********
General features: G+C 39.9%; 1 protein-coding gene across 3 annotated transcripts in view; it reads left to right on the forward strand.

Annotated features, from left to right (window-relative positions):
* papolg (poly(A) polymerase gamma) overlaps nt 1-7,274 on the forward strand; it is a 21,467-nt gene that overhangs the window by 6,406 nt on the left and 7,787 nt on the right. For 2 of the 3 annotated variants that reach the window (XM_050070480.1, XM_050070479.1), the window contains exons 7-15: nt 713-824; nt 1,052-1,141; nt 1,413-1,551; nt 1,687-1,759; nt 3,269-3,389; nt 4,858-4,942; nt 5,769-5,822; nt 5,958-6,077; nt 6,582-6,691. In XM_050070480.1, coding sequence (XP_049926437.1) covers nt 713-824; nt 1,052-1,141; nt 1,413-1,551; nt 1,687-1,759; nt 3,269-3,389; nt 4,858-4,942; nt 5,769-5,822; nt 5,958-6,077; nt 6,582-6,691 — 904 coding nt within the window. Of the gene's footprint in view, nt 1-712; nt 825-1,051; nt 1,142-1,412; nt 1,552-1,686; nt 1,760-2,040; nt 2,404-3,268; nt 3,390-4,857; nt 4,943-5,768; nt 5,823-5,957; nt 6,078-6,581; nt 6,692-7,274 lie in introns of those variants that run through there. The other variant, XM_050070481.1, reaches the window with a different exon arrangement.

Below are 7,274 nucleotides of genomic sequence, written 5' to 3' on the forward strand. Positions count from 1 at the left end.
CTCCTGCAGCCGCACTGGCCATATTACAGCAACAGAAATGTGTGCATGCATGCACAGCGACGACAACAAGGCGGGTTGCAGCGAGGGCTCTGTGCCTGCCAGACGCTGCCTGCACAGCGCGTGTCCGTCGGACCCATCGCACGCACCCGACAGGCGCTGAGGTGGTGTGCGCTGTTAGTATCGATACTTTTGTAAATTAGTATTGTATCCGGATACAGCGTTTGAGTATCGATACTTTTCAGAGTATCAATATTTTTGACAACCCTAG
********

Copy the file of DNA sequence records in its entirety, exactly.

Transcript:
General features: G+C 39.9%; 1 protein-coding gene across 3 annotated transcripts in view; it reads left to right on the forward strand.

Annotated features, from left to right (window-relative positions):
* papolg (poly(A) polymerase gamma) overlaps nt 1-7,274 on the forward strand; it is a 21,467-nt gene that overhangs the window by 6,406 nt on the left and 7,787 nt on the right. For 2 of the 3 annotated variants that reach the window (XM_050070480.1, XM_050070479.1), the window contains exons 7-15: nt 713-824; nt 1,052-1,141; nt 1,413-1,551; nt 1,687-1,759; nt 3,269-3,389; nt 4,858-4,942; nt 5,769-5,822; nt 5,958-6,077; nt 6,582-6,691. In XM_050070480.1, coding sequence (XP_049926437.1) covers nt 713-824; nt 1,052-1,141; nt 1,413-1,551; nt 1,687-1,759; nt 3,269-3,389; nt 4,858-4,942; nt 5,769-5,822; nt 5,958-6,077; nt 6,582-6,691 — 904 coding nt within the window. Of the gene's footprint in view, nt 1-712; nt 825-1,051; nt 1,142-1,412; nt 1,552-1,686; nt 1,760-2,040; nt 2,404-3,268; nt 3,390-4,857; nt 4,943-5,768; nt 5,823-5,957; nt 6,078-6,581; nt 6,692-7,274 lie in introns of those variants that run through there. The other variant, XM_050070481.1, reaches the window with a different exon arrangement.

Below are 7,274 nucleotides of genomic sequence, written 5' to 3' on the forward strand. Positions count from 1 at the left end.
CTCCTGCAGCCGCACTGGCCATATTACAGCAACAGAAATGTGTGCATGCATGCACAGCGACGACAACAAGGCGGGTTGCAGCGAGGGCTCTGTGCCTGCCAGACGCTGCCTGCACAGCGCGTGTCCGTCGGACCCATCGCACGCACCCGACAGGCGCTGAGGTGGTGTGCGCTGTTAGTATCGATACTTTTGTAAATTAGTATTGTATCCGGATACAGCGTTTGAGTATCGATACTTTTCAGAGTATCAATATTTTTGACAACCCTAG